Like NZB, the group also thinks the law was rushed: “We should not rush this decision. We should take the time to use our collective intelligence to get it right.”

The Greenhouse Policy Coalition

The ETS is the most complex legislation ever attempted in New Zealand and a huge number of problems will emerge from it, according to executive director Catherine Beard.

“The Greenhouse Policy Coalition thinks that the ETS has been rushed through because there [was] a want to pass it under this government.”

“This is a scheme that needs to be fixed and fixed soon – before new investment goes to other countries,” she says on behalf of her organisation, which represents large businesses like Aluminium Smelters Ltd, Steel Limited, Fonterra, Coal Association, Carter Holt Harvey, Business New Zealand, Solid Energy and Holcim Ltd.

According to a report by the Institute of Economic Research – which appears to have been funded by coalition members – thousands of jobs will be lost throughout the country and day to day costs will increase.

The coalition says the ETS will put a tax on petrol which would put strain on New Zealand drivers. In a 2005 submission, it said a lot of New Zealand’s carbon emissions do not come from electricity.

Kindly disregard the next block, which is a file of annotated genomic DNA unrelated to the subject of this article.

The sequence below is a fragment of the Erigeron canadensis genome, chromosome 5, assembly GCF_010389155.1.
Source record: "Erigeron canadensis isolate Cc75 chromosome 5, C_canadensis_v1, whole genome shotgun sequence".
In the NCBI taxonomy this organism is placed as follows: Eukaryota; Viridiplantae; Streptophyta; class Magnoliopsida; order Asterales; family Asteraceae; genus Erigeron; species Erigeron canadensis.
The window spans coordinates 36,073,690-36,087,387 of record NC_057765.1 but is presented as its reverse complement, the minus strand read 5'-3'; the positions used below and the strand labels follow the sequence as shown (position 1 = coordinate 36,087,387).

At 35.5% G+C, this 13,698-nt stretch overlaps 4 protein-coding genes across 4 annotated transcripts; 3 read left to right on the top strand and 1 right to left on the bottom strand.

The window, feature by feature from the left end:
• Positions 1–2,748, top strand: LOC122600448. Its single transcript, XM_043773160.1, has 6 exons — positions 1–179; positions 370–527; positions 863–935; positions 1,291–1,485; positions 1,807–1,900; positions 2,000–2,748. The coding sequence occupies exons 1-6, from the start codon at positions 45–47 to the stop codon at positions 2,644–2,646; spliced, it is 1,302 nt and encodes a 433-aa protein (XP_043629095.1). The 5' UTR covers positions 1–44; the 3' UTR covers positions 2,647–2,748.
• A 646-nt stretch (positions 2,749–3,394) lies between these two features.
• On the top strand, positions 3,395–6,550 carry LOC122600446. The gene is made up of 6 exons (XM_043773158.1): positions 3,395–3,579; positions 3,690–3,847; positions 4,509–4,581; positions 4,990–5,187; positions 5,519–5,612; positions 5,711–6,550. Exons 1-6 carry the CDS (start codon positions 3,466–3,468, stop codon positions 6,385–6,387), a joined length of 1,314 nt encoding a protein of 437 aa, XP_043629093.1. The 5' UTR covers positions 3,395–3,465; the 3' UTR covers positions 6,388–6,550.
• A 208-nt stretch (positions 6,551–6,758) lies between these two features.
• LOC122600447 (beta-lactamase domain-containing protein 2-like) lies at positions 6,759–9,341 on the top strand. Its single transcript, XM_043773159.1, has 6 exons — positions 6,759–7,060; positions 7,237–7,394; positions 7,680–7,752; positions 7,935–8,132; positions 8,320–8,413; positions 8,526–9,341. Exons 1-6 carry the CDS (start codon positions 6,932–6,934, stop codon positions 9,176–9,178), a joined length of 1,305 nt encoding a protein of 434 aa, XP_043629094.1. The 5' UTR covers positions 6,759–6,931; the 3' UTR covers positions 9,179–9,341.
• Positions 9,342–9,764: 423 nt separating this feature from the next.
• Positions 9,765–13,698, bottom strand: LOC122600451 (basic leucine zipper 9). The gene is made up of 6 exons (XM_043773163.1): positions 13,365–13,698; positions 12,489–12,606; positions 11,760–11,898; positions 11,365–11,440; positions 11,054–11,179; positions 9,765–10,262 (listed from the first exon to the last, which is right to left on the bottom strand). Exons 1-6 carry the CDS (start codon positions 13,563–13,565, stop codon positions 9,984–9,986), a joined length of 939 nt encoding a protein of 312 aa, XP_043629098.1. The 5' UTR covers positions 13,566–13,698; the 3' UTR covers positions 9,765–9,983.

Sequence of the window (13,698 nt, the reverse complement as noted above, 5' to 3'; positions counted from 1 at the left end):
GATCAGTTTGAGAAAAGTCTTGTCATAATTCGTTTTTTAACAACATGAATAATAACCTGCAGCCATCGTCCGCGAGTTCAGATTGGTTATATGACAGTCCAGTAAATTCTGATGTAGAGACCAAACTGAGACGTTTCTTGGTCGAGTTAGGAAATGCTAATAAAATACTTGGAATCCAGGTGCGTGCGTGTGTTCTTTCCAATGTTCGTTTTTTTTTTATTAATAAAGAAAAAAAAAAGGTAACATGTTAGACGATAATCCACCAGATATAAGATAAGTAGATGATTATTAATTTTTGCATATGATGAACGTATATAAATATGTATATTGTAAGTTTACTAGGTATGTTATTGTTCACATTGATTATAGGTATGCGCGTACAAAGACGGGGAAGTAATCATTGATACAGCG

Greenpeace

The ETS is only a small first step and needs to be backed up by other measures to ensure emissions are actually reduced, says the environmental group.

Greenpeace does not think the ETS will significantly reduce emissions. It wants a more long term view about how this is going to reduce emissions.

It also believes the ETS is not fair for the tax-payer. The scheme will give free credits to the industrial and agriculture sector, but so far there has been no indication the public will get the same.

Greenpeace senior climate campaigner Simon Boxer says the organisation is happy about the one billion dollar Government subsidy for energy efficiency, which means that more money will be spent on insulation in homes.

The Greenpeace E-Magazine criticised the scheme on the following points:

• The absence of a limit on the number of permits for importing goods.